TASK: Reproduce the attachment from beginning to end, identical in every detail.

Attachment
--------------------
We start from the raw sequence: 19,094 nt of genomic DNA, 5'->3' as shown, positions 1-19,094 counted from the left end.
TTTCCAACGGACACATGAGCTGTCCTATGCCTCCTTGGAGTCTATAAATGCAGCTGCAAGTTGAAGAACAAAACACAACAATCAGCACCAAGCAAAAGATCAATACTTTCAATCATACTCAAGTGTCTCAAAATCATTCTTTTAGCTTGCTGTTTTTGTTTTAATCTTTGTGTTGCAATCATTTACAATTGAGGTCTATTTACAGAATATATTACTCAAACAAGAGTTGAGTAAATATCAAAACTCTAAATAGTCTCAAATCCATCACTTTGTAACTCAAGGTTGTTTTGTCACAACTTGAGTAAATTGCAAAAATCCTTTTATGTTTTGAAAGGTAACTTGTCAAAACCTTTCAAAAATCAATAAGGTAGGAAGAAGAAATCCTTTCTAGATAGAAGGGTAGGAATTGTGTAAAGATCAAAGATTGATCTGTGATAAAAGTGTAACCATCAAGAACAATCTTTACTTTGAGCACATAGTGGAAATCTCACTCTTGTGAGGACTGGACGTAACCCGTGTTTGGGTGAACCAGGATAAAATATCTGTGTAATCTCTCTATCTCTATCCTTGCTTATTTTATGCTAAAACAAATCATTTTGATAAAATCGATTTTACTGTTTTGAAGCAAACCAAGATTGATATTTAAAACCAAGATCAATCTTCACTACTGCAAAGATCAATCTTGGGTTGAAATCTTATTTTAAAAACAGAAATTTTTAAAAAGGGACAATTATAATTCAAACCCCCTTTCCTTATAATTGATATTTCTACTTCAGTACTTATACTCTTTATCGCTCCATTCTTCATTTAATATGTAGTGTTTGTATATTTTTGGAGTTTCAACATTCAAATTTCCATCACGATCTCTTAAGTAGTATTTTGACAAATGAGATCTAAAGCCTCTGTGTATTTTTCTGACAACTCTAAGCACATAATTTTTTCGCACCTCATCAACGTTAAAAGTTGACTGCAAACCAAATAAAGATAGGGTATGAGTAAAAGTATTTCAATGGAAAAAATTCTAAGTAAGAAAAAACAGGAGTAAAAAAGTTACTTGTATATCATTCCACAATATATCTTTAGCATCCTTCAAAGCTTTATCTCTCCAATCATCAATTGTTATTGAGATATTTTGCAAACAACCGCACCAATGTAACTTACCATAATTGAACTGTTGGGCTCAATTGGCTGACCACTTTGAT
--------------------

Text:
We start from the raw sequence: 19,094 nt of genomic DNA, 5'->3' as shown, positions 1-19,094 counted from the left end.
TTTCCAACGGACACATGAGCTGTCCTATGCCTCCTTGGAGTCTATAAATGCAGCTGCAAGTTGAAGAACAAAACACAACAATCAGCACCAAGCAAAAGATCAATACTTTCAATCATACTCAAGTGTCTCAAAATCATTCTTTTAGCTTGCTGTTTTTGTTTTAATCTTTGTGTTGCAATCATTTACAATTGAGGTCTATTTACAGAATATATTACTCAAACAAGAGTTGAGTAAATATCAAAACTCTAAATAGTCTCAAATCCATCACTTTGTAACTCAAGGTTGTTTTGTCACAACTTGAGTAAATTGCAAAAATCCTTTTATGTTTTGAAAGGTAACTTGTCAAAACCTTTCAAAAATCAATAAGGTAGGAAGAAGAAATCCTTTCTAGATAGAAGGGTAGGAATTGTGTAAAGATCAAAGATTGATCTGTGATAAAAGTGTAACCATCAAGAACAATCTTTACTTTGAGCACATAGTGGAAATCTCACTCTTGTGAGGACTGGACGTAACCCGTGTTTGGGTGAACCAGGATAAAATATCTGTGTAATCTCTCTATCTCTATCCTTGCTTATTTTATGCTAAAACAAATCATTTTGATAAAATCGATTTTACTGTTTTGAAGCAAACCAAGATTGATATTTAAAACCAAGATCAATCTTCACTACTGCAAAGATCAATCTTGGGTTGAAATCTTATTTTAAAAACAGAAATTTTTAAAAAGGGACAATTATAATTCAAACCCCCTTTCCTTATAATTGATATTTCTACTTCAGTACTTATACTCTTTATCGCTCCATTCTTCATTTAATATGTAGTGTTTGTATATTTTTGGAGTTTCAACATTCAAATTTCCATCACGATCTCTTAAGTAGTATTTTGACAAATGAGATCTAAAGCCTCTGTGTATTTTTCTGACAACTCTAAGCACATAATTTTTTCGCACCTCATCAACGTTAAAAGTTGACTGCAAACCAAATAAAGATAGGGTATGAGTAAAAGTATTTCAATGGAAAAAATTCTAAGTAAGAAAAAACAGGAGTAAAAAAGTTACTTGTATATCATTCCACAATATATCTTTAGCATCCTTCAAAGCTTTATCTCTCCAATCATCAATTGTTATTGAGATATTTTGCAAACAACCGCACCAATGTAACTTACCATAATTGAACTGTTGGGCTCAATTGGCTGACCACTTTGAT